Thus, the idea is that before any child is employed he/she should have at least completed basic school having acquired basic education, minimum knowledge and skills required for a decent life.
This should be applicable both for the formal and informal sectors of the economy. Therefore, any child below 15 years who has not completed basic education and is engaged in work that interferes with his education health and development is a child labourer.
Think about about all the “pure” water sellers, mobile phone credit sellers and the other vendors and hawkers in our market places and city streets. How many child labourers do you think are in Ghana?
Worst Forms of Child labour (WFCL)
ILO C 182 focuses on certain kinds of child labour, technically called Worst Forms of Child Labour (WFCL).According to this Convention, the following four are worst forms of child labour: 1.
All forms of slavery or practices similar to slavery, such as the sale and trafficking of children, debt bondage and serfdom and forced or compulsory labour, including forced or compulsory recruitment of children for use in armed conflict. 2.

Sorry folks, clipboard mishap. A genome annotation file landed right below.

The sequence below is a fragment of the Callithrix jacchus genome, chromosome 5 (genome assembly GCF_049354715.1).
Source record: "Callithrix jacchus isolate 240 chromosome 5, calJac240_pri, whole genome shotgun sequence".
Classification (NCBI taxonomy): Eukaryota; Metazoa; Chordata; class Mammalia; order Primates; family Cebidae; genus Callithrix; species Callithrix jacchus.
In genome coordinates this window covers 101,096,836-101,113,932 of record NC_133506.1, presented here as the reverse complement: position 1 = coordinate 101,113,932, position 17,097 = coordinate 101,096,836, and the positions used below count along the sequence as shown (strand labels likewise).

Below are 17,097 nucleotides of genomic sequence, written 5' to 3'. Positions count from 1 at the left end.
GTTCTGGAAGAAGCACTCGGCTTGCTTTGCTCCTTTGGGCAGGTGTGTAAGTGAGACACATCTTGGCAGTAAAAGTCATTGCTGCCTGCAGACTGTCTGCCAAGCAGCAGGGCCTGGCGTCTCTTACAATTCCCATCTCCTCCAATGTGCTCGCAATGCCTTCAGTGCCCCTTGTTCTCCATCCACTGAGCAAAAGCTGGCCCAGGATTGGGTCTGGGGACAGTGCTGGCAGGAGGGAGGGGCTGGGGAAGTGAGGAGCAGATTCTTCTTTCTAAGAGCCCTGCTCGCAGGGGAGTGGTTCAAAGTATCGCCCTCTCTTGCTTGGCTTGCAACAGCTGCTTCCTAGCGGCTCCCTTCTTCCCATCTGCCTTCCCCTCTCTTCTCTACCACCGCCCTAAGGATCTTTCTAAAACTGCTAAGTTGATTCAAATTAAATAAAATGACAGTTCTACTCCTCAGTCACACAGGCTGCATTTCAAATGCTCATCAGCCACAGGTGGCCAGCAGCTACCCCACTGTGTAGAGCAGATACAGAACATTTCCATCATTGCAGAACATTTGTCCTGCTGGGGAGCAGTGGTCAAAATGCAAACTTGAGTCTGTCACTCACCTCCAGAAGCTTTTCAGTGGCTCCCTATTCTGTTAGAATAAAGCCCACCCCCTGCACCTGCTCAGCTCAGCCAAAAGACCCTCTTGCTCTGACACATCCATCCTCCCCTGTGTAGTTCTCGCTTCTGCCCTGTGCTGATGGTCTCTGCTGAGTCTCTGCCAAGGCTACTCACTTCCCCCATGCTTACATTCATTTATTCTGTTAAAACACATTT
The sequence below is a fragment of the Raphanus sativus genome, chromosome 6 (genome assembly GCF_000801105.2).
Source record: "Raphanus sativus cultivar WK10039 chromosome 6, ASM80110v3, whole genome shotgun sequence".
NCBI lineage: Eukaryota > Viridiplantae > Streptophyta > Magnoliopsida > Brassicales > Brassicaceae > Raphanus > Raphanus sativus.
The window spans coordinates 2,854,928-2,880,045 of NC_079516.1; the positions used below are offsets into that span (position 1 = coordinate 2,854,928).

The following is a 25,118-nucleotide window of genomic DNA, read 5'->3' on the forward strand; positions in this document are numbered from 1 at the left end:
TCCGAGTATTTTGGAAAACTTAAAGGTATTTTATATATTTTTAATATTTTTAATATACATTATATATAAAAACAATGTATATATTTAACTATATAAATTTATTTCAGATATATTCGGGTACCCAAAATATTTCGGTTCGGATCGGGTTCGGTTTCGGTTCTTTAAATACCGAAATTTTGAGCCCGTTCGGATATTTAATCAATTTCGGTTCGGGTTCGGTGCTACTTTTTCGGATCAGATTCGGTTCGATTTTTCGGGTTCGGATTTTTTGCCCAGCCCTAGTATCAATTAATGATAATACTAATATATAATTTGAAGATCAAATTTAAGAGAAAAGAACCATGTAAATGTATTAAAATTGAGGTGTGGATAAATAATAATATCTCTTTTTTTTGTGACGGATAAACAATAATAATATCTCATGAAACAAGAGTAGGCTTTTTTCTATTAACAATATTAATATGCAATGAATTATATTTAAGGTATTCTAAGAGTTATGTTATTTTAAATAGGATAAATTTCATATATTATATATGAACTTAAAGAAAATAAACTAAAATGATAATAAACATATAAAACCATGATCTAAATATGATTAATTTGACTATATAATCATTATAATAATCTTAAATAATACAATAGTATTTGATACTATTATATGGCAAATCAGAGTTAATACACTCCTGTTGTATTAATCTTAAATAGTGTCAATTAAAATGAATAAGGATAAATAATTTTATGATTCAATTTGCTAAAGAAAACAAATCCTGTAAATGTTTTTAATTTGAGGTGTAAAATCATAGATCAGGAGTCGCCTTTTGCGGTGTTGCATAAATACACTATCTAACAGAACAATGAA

The use, procuring or offering of a child for prostitution, for the production of pornography or for pornographic performances; 3. The use, procuring or offering of a child for illicit activities, in particular for the production and trafficking of drugs as defined in the relevant international treaties 4.
Work which, by its nature or the circumstances in which it is carried out, is likely to harm the health, safety or morals of children.
Categories one. Two and three above used to be called unconditional worst forms of child labour because they are akin to criminal offences and no country under any circumstances should tolerate them.
The types of work in category four, above, are referred to as “Hazardous Work”. In determining what constitutes hazardous work and in identifying where they exist, consideration should be given to the following: work which exposes children to physical, psychological or sexual abuse; work underground, under water, at dangerous heights or in confined places; work with dangerous machinery equipment and tools, or which involves the manual handling or transport of heavy loads; work in an unhealthy environment which may, for example, expose children to hazardous substances, agents or processes, or to temperatures, noise levels or vibrations damaging to their health; work under particularly difficult conditions such as work for long hours or during the night or work where the child is unreasonably confined to the premises of the employer.
In Ghana, nine worst forms of child labour (WFCL) have been identified for elimination under National Plan of Action developed andimplemented by the Ministry of Employment and Labour Relations (MELR) and Partners.
These are children in fishing, mining (galamsey), domestic servitude, kayaye, street begging, hazardous work in agriculture, commercial sex (including transactional sex), ritual servitude (e.g. trokosi) and cattle herding.
By Emmanuel Kwame Mensah